up the hood of their YT before they drowned. Paul Merryweather in the late
arriving MG Z helped them put it up quickly.
On the way most of us stopped at ‘The Globe’, an old pub on the banks of the
Grand Union canal outside Linslade. Although we arrived unannounced, we found we
had somehow got an empty line of parking spaces to display ourselves in,
brightly reflected in rain puddles.
After food and drink and chat, we drove into Leighton Buzzard and the narrow
gauge railway at Pages Park.
The railway at Leighton Buzzard is fascinating. It was built in 1919 as a sand
carrying line, using war surplus track and equipment from First World War
battlefield supply railways. It has been running ever since, latterly as a
passenger line only.
Three miles of two-foot narrow gauge track run through housing estates, parks
and countryside, crossing roads where traffic is held up by a railwayman with a
flag. There were tiny toy-like engines and hefty looking industrial engines, all
in steam. We travelled in a closed carriage on the way out and in an open-sided
one on the way back. My face and arms were satisfyingly covered with black
By then the day was getting later and the weather was getting colder and we all
said our goodbyes until Jerry’s run in the spring.
And no one got lost all day.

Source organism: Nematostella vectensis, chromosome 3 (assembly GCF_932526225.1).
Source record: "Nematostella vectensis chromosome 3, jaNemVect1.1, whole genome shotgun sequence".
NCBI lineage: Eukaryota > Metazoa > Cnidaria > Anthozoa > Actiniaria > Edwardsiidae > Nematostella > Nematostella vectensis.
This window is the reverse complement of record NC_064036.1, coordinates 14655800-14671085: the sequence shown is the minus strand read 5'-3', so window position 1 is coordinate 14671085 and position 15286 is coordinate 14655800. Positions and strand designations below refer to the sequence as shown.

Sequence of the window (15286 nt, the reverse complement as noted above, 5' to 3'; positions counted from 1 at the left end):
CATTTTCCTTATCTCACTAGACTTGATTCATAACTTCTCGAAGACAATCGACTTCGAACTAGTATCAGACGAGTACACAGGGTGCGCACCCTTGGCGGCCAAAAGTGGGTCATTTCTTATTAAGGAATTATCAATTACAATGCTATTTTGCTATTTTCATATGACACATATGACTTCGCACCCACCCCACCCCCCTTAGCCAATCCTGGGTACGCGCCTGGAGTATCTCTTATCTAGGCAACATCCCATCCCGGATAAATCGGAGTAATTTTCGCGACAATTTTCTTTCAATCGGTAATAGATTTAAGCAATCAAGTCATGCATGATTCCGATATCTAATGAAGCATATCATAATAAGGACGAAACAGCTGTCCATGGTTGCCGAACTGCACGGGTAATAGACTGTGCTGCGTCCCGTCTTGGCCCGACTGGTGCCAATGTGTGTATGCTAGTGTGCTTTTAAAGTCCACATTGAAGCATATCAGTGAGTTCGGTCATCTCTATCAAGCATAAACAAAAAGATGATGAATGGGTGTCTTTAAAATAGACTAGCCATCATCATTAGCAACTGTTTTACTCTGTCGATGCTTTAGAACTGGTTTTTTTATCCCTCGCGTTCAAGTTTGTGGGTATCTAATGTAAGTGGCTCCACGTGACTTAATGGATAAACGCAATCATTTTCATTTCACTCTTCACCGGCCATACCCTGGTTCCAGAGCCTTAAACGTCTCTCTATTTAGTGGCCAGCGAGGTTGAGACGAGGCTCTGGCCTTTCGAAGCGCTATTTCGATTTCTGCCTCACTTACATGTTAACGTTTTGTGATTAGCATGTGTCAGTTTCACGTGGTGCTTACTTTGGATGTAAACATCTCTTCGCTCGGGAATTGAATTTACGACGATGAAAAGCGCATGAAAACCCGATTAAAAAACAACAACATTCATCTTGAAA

The runners and riders? In the end we had six Y Types; Mike and Sue Silk’s YT,
Neil and Janet Cairns’ YB and four YAs. Very special mention must be made of Ray
Knight who came from Wellingborough in the YA that he and his welder Nigel have
been rebuilding for years. We have met them at runs in the past, asking
questions and having a look to see where everything was supposed to go. We were
honoured that Ray chose the Autumn Run for his very first drive out in it. Very
good it looked too. It was good also to see Don and Lin Avery from Huntingdon.
They came to meet us at Shuttleworth last year just after buying their Y Type in
Pembrokeshire so it was good to have them on the run this year. The other YAs
belonged to the 1950 MG himself, Murray Grainger and to me.
We invited the MG Z
register to join us and four planned to come. In the end Paul Merryweather and
family and Steve Miller made it. Roger French went straight to Leighton Buzzard
but left before I got there, thanks for coming anyway. John Harris broke his
arm. Mike and Sue Whitby and Neil McCarthy attended last years Autumn Run in
their respective Midget and MGB roadsters but they have both been sold now. They
did the run this year together in Mike and Sue’s son’s Mitsubishi Evo with Neil
as passenger; I think they filled the tank twice on the 35 mile run.
I mentioned the ‘In Spirit’ entries; there were five cars in this class. Larry
Brown of Georgia USA said on the bulletin board that if there was an In Spirit
class he would be in it, so I created one. Five people entered, I printed
pictures of their cars and these were taken in real cars on the run. At the end
we took pictures of the pictures being held by the drivers that took them on the
run, to prove that we took it seriously.
In the end we decided to award Paul Barrow’s Y5270 the ‘In Spirit’ Cup for his
services to Y Types (now over 500 on Y’s on Parade) and for coming the furthest
distance. The ‘In Spirit’ Cup isn’t as good as ‘spirit in cup’ and it is
completely virtual, but you can’t have everything can you?
Next year? For next year’s Autumn Run I will be going round to every Y Type
owner south of the Wash and dragging them out personally.
See you all in the Spring.
To enlarge the pictures, double
click on them.